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The Meat Log Blog

There comes a time in a man’s life when he looks inside himself and asks, ‘what am I missing?’ Since I am surrounded by my friends almost 24/7 since I live with three of my best friends, I do not always ask myself that question… until recently. I was poking around on the internet, just stumbling across possible recipes I could use for a meal since I had exhausted my go-to meals (see previous blogs) when I found something that has forever changed the course of my life. Ok, maybe it is not that drastic, but it has forever altered my palate. I could make this easy on everyone and just post the link to what I found, but instead I am going to detail in this post what I found, the process of creating it, and the joy that it brought everyone upon eating it.

Instead of making everyone wait to see what I made, I will just come out and say that it was a meat log. Not just any meat log, but THE meat log. I have now recreated it a couple times since first trying it out so I feel confident sharing the secrets and maybe a few tips that may enhance the meat log.


  • 2 pounds ground beef.
  • Block of cream cheese
  • Cheddar cheese
  • Onions/mushrooms (diced and sauteed)
  • Barbecue sauce
  • Any seasonings you think would help the dish

The first step is acquiring ground beef… a lot of ground beef. Not a half pound, not a pound, but at least TWO pounds. I have gone up to four pounds, but I had to split it in half to make sure that it cooked throughout. So, you have your beef; what do you do with it? Add in your own spices and seasonings (bread crumbs, worcestershire sauce, garlic salt, etc– use your own creativity on this part). Then you mash it all together to form one big hunk of burnin’ meat.

Now, you want to divide that into two halves. One must be almost rectangular prism-esque aka thinner width wise and thicker length wise. For a suggestion, I would suggest, 12x6x3 inches for that. The other slab you really want to flatten out for reasons explained later. Not as thin as say a cookie sheet, but about an inch thick. Both of these you place on two separate sheets of aluminum foil.

After this is done, saute some mushrooms and onions or whatever you think would be good vegetables to put inside your meat log.

The next step would be to get a block of cream cheese (yes, a whole brick of cheese). Mush that together with some barbecue seasoning if you’d like (unnecessary) and spread that on the first piece of beef I described (the thicker one). Then, spread your saute’d vegetable mixture on top of the cream cheese mixture. Finally, shower this whole mixture in cheddar cheese (parmesan is good to, but I like cheddar for the colors).

When you have all this prepared and it is sturdy, you want to grab your other slab of beef. Take your aluminum foil in both hands and just flop it right on top of that whole mixture. Try to do it cleanly so you do not spill what is meant to be inside. When it is safely on top, you will have to mesh the sides together. You can either use a fork for this and criss-cross the edges or you can just get down and dirty and pinch it all together with your fingers. When this process is done, you should have your completed log which will look like a brain or a football (whatever your pleasure).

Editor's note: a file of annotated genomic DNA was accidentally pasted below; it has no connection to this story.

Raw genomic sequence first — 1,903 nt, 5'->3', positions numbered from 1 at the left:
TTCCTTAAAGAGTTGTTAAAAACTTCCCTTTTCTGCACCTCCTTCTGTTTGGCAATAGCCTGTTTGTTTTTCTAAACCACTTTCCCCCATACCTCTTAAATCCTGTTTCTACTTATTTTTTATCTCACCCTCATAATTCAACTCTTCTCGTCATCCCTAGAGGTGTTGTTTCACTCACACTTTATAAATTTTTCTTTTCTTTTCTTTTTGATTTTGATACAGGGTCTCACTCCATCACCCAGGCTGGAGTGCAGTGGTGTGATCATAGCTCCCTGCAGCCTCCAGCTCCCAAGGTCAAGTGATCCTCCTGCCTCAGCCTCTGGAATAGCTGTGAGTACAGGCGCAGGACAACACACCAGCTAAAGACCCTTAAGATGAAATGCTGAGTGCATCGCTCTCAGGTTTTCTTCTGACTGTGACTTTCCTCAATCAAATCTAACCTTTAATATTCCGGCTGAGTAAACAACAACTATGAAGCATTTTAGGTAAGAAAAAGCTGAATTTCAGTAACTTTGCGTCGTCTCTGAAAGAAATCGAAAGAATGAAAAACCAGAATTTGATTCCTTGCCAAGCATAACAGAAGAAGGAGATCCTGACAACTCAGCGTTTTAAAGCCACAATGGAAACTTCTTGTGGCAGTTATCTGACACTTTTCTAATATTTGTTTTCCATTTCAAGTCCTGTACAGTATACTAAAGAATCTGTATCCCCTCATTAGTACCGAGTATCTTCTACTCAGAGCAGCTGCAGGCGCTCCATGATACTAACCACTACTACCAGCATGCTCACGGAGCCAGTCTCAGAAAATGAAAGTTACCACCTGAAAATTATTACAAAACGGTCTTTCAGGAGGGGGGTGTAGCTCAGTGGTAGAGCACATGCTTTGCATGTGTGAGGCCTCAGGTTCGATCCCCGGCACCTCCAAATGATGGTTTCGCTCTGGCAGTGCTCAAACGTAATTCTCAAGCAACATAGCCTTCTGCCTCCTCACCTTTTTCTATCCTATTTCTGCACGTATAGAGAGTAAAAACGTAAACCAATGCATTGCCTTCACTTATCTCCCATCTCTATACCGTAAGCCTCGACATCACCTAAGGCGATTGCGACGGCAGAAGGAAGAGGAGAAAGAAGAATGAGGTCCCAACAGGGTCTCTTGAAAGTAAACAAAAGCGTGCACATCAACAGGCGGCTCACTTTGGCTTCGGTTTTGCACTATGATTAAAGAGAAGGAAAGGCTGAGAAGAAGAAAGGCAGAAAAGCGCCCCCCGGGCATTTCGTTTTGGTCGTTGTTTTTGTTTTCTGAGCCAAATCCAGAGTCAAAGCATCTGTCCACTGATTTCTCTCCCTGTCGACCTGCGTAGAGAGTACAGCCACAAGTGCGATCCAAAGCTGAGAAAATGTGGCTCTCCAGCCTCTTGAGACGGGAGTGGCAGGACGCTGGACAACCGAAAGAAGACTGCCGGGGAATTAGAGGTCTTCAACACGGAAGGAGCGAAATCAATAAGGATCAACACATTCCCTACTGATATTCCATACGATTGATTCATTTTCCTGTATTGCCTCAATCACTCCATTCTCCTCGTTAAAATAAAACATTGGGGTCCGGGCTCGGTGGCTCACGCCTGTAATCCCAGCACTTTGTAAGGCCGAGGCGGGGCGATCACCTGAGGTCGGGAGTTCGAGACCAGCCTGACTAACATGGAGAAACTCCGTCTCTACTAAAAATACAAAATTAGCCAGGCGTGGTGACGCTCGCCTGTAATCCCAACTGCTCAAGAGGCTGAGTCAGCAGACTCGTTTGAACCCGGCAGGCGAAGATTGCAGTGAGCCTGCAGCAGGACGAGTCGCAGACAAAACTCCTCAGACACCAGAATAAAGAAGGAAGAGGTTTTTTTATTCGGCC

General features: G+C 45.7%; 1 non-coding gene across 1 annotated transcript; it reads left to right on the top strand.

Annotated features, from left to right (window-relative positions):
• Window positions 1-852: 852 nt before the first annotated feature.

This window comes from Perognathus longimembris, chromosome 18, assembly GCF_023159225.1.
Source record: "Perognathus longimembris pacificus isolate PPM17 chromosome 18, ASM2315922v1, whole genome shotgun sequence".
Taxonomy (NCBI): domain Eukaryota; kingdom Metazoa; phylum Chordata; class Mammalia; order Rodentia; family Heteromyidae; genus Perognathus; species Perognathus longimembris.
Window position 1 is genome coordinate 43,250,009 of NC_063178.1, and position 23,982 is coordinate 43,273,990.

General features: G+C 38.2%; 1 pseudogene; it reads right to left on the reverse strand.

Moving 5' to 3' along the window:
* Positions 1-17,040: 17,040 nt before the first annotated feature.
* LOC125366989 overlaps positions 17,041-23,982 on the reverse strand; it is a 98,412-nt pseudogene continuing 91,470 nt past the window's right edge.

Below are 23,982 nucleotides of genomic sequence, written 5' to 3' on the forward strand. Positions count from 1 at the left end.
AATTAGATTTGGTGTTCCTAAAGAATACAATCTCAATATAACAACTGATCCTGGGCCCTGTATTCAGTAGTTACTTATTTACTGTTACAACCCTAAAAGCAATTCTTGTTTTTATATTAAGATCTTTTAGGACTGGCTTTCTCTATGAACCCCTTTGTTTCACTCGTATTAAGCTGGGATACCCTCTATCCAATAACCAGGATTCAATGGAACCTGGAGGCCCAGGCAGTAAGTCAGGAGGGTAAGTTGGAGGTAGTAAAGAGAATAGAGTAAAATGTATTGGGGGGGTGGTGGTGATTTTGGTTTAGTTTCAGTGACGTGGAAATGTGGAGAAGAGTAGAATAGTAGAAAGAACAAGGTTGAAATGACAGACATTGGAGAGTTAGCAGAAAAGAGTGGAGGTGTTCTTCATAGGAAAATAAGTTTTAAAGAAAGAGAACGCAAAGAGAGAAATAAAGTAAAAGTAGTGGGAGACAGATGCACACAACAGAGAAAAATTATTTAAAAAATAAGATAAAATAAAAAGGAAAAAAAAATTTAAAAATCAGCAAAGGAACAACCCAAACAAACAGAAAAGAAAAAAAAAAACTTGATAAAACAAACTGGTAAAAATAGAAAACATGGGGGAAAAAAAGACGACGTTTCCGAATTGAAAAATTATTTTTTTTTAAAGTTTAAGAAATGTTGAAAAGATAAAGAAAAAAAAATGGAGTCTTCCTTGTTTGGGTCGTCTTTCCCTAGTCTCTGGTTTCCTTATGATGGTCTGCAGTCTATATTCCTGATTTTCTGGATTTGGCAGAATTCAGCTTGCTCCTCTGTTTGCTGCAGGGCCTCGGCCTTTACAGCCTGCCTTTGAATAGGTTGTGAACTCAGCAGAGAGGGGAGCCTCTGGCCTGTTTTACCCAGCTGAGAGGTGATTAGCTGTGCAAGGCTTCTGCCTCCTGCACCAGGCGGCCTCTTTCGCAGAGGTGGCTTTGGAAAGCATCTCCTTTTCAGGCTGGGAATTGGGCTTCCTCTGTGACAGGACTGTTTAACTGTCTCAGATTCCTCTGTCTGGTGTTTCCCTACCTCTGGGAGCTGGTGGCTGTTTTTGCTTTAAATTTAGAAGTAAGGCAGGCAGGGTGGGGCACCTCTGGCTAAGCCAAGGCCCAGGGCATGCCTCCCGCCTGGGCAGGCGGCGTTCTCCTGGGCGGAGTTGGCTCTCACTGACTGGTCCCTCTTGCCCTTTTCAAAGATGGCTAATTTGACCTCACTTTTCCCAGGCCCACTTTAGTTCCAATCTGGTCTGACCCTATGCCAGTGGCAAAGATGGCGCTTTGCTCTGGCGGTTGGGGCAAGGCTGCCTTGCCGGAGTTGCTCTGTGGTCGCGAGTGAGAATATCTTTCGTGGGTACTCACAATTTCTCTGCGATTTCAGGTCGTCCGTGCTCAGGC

Now, slather some barbecue sauce on top of that bad boy (Sweet Baby Ray’s is a good call here). Do not be timid in this step.

This whole log should still be on a sheet of aluminum foil. Fold the edges around the log to make a makeshift bowl (this is for the juices to stay in and keep flavoring the meat). From here, I’m sure you could pop this in the oven, but I prefer the grill. Now, I have done this a few ways: I have used a small portable gas grill and cooked it directly over the flames which takes about 30 minutes and gives it a nice crispy bottom (don’t bother flipping it, it will just collapse on itself. The meat will cook throughout the log in that amount of time). I have also used a large charcoal grill and cooked it over woodchips which gives it a very nice smoky smell and taste. It still takes roughly the same amount of time to cook, but whatever choice you want to go with depends on your mood.

Once 30 minutes, give or take a few minutes, has gone by the log is done. It may be split at the top which displays the oozing cheeses inside (that’s ok). Cut it up however you like; I normally cut it down the middle and then cut it horizontally into eighths. Serve it with some grilled asparagus or some mashed potatoes (both, perhaps?) and your meal is completed. Now, it is time for you


A lot of this recipe can be determined by whatever you are in the mood for as mentioned above, but there are a couple extra things you can do:

1. You do not have to use solely ground beef. I made this again and used a pound of beef, pork, and lamb, and I think it turned out even better than solely ground beef. You are getting the flavors of each individual meat, and it holds together much better from what I’ve seen.

2. The amount of cheese really is up to you. A whole brick of cream cheese is unnecessary, but I think it adds a ton of delicious flavor (especially with some seasonings mixed in). Also, adding more cheeses into the middle could prove to be a lucrative idea. Of course, I’m a cheese man so I’ll eat cheese on anything.

I hope this log of meat brings you as much joy as it brought me and my friends. If you got to this point, I will post the original recipe where I found it if you would like to create it without reading through all my jargon. Enjoy!


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